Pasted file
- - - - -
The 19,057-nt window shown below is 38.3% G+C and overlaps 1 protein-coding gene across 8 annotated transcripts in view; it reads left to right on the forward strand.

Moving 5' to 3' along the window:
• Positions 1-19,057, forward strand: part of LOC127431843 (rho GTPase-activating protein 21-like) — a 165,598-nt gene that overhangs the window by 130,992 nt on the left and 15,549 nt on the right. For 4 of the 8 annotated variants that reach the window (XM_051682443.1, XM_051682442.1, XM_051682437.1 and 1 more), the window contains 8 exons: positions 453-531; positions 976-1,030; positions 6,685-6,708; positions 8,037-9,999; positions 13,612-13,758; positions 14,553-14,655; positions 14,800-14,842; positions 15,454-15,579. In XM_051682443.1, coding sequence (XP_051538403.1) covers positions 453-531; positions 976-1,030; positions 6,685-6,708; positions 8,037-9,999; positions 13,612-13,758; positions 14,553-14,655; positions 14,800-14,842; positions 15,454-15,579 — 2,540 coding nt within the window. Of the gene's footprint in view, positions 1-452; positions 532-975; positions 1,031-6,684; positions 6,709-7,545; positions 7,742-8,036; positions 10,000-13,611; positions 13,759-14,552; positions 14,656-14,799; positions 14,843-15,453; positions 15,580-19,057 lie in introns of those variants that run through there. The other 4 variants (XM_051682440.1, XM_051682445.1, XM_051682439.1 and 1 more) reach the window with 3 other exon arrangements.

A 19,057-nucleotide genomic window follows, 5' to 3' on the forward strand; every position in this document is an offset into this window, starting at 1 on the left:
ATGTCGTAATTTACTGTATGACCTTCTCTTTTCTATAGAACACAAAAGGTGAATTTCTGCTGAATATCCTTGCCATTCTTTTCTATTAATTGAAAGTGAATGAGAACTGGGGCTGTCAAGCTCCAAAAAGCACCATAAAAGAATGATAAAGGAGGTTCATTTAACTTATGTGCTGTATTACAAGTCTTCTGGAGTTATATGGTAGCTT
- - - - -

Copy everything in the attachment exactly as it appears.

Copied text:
The 19,057-nt window shown below is 38.3% G+C and overlaps 1 protein-coding gene across 8 annotated transcripts in view; it reads left to right on the forward strand.

Moving 5' to 3' along the window:
• Positions 1-19,057, forward strand: part of LOC127431843 (rho GTPase-activating protein 21-like) — a 165,598-nt gene that overhangs the window by 130,992 nt on the left and 15,549 nt on the right. For 4 of the 8 annotated variants that reach the window (XM_051682443.1, XM_051682442.1, XM_051682437.1 and 1 more), the window contains 8 exons: positions 453-531; positions 976-1,030; positions 6,685-6,708; positions 8,037-9,999; positions 13,612-13,758; positions 14,553-14,655; positions 14,800-14,842; positions 15,454-15,579. In XM_051682443.1, coding sequence (XP_051538403.1) covers positions 453-531; positions 976-1,030; positions 6,685-6,708; positions 8,037-9,999; positions 13,612-13,758; positions 14,553-14,655; positions 14,800-14,842; positions 15,454-15,579 — 2,540 coding nt within the window. Of the gene's footprint in view, positions 1-452; positions 532-975; positions 1,031-6,684; positions 6,709-7,545; positions 7,742-8,036; positions 10,000-13,611; positions 13,759-14,552; positions 14,656-14,799; positions 14,843-15,453; positions 15,580-19,057 lie in introns of those variants that run through there. The other 4 variants (XM_051682440.1, XM_051682445.1, XM_051682439.1 and 1 more) reach the window with 3 other exon arrangements.

A 19,057-nucleotide genomic window follows, 5' to 3' on the forward strand; every position in this document is an offset into this window, starting at 1 on the left:
ATGTCGTAATTTACTGTATGACCTTCTCTTTTCTATAGAACACAAAAGGTGAATTTCTGCTGAATATCCTTGCCATTCTTTTCTATTAATTGAAAGTGAATGAGAACTGGGGCTGTCAAGCTCCAAAAAGCACCATAAAAGAATGATAAAGGAGGTTCATTTAACTTATGTGCTGTATTACAAGTCTTCTGGAGTTATATGGTAGCTT